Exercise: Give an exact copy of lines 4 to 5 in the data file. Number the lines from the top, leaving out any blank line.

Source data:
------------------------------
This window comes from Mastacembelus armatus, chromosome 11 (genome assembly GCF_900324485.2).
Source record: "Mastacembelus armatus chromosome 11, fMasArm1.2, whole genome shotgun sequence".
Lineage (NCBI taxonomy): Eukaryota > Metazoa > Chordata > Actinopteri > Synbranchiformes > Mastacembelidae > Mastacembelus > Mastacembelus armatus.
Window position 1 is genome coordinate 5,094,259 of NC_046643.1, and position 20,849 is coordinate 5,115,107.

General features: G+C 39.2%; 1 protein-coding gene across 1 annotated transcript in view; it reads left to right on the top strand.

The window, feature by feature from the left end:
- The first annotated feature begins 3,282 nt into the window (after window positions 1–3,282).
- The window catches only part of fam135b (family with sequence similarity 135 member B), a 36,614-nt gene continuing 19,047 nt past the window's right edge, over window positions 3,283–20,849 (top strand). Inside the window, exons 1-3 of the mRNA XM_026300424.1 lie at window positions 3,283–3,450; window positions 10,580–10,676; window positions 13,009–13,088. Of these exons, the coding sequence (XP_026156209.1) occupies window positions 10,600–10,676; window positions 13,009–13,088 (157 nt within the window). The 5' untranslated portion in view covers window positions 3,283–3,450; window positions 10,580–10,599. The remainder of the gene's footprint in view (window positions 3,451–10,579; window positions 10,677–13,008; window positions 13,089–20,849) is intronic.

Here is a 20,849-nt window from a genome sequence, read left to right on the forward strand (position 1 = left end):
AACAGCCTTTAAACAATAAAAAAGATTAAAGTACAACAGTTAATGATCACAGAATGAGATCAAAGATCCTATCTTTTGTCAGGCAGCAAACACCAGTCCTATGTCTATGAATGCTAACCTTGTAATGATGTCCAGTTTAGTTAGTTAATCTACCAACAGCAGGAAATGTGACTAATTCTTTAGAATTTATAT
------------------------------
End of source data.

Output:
Window position 1 is genome coordinate 5,094,259 of NC_046643.1, and position 20,849 is coordinate 5,115,107.

General features: G+C 39.2%; 1 protein-coding gene across 1 annotated transcript in view; it reads left to right on the top strand.